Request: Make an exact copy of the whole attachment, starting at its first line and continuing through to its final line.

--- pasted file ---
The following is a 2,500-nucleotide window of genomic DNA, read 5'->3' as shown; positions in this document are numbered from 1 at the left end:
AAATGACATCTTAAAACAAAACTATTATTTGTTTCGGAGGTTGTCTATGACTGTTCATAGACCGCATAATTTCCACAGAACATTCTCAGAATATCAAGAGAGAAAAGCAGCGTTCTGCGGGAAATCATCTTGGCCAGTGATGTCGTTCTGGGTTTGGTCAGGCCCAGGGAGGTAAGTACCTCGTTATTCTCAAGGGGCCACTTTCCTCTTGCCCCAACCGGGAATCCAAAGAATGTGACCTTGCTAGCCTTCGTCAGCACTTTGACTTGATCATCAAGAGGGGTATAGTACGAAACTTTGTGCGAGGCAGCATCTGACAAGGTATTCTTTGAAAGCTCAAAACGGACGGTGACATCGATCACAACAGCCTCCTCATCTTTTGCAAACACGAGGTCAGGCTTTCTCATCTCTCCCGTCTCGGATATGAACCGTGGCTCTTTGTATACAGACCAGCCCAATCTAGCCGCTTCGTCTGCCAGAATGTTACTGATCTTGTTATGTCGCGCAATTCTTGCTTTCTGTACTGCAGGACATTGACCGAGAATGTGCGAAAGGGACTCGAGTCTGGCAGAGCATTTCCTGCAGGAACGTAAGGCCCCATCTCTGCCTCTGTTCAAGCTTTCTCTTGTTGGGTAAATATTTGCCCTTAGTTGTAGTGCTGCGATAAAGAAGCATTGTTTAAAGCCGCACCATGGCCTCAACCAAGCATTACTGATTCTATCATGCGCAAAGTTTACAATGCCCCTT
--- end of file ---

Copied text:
The following is a 2,500-nucleotide window of genomic DNA, read 5'->3' as shown; positions in this document are numbered from 1 at the left end:
AAATGACATCTTAAAACAAAACTATTATTTGTTTCGGAGGTTGTCTATGACTGTTCATAGACCGCATAATTTCCACAGAACATTCTCAGAATATCAAGAGAGAAAAGCAGCGTTCTGCGGGAAATCATCTTGGCCAGTGATGTCGTTCTGGGTTTGGTCAGGCCCAGGGAGGTAAGTACCTCGTTATTCTCAAGGGGCCACTTTCCTCTTGCCCCAACCGGGAATCCAAAGAATGTGACCTTGCTAGCCTTCGTCAGCACTTTGACTTGATCATCAAGAGGGGTATAGTACGAAACTTTGTGCGAGGCAGCATCTGACAAGGTATTCTTTGAAAGCTCAAAACGGACGGTGACATCGATCACAACAGCCTCCTCATCTTTTGCAAACACGAGGTCAGGCTTTCTCATCTCTCCCGTCTCGGATATGAACCGTGGCTCTTTGTATACAGACCAGCCCAATCTAGCCGCTTCGTCTGCCAGAATGTTACTGATCTTGTTATGTCGCGCAATTCTTGCTTTCTGTACTGCAGGACATTGACCGAGAATGTGCGAAAGGGACTCGAGTCTGGCAGAGCATTTCCTGCAGGAACGTAAGGCCCCATCTCTGCCTCTGTTCAAGCTTTCTCTTGTTGGGTAAATATTTGCCCTTAGTTGTAGTGCTGCGATAAAGAAGCATTGTTTAAAGCCGCACCATGGCCTCAACCAAGCATTACTGATTCTATCATGCGCAAAGTTTACAATGCCCCTT